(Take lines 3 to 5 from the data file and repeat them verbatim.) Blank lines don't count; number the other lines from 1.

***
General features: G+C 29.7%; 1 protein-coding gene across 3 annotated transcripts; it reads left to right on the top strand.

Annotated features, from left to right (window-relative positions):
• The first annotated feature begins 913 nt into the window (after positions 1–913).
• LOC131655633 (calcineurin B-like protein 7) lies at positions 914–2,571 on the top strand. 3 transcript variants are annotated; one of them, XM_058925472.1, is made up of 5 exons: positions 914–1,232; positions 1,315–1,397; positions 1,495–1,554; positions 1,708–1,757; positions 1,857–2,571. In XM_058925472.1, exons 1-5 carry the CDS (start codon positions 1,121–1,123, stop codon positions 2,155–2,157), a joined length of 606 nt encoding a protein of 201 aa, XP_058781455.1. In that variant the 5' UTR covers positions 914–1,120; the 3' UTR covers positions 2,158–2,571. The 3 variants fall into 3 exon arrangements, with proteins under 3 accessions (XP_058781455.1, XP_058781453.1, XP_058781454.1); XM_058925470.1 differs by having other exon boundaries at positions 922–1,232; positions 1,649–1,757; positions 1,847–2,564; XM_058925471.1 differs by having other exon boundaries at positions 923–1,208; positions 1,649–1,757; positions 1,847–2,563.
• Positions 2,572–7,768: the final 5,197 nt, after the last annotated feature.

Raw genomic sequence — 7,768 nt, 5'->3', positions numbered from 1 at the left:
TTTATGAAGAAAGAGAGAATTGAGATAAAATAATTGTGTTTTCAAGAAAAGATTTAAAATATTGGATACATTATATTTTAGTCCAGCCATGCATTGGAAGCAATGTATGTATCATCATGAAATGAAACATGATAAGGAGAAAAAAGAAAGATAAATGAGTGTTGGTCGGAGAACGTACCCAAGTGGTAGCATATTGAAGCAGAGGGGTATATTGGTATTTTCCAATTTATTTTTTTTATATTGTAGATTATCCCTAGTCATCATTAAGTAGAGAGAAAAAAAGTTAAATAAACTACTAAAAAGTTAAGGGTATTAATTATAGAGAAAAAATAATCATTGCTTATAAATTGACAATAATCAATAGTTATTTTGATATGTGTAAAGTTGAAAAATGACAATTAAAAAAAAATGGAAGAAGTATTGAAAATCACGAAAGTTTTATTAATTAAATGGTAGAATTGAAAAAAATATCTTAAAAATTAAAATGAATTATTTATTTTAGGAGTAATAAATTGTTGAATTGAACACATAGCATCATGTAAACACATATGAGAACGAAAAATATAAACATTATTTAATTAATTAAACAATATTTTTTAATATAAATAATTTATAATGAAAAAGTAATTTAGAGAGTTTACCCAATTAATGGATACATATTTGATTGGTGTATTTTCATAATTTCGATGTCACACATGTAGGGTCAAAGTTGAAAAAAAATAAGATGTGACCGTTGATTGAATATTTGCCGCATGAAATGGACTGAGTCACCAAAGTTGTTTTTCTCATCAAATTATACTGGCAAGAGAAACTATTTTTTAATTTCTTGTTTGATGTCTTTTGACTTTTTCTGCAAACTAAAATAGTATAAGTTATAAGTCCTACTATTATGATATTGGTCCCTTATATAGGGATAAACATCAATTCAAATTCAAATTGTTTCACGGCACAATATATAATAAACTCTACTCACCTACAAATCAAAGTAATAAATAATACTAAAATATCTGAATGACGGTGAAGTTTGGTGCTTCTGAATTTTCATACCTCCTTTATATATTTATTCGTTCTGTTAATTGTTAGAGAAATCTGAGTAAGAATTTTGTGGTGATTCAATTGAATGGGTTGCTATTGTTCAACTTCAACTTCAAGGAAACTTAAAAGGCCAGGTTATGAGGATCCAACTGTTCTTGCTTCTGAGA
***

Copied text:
• The first annotated feature begins 913 nt into the window (after positions 1–913).
• LOC131655633 (calcineurin B-like protein 7) lies at positions 914–2,571 on the top strand. 3 transcript variants are annotated; one of them, XM_058925472.1, is made up of 5 exons: positions 914–1,232; positions 1,315–1,397; positions 1,495–1,554; positions 1,708–1,757; positions 1,857–2,571. In XM_058925472.1, exons 1-5 carry the CDS (start codon positions 1,121–1,123, stop codon positions 2,155–2,157), a joined length of 606 nt encoding a protein of 201 aa, XP_058781455.1. In that variant the 5' UTR covers positions 914–1,120; the 3' UTR covers positions 2,158–2,571. The 3 variants fall into 3 exon arrangements, with proteins under 3 accessions (XP_058781455.1, XP_058781453.1, XP_058781454.1); XM_058925470.1 differs by having other exon boundaries at positions 922–1,232; positions 1,649–1,757; positions 1,847–2,564; XM_058925471.1 differs by having other exon boundaries at positions 923–1,208; positions 1,649–1,757; positions 1,847–2,563.
• Positions 2,572–7,768: the final 5,197 nt, after the last annotated feature.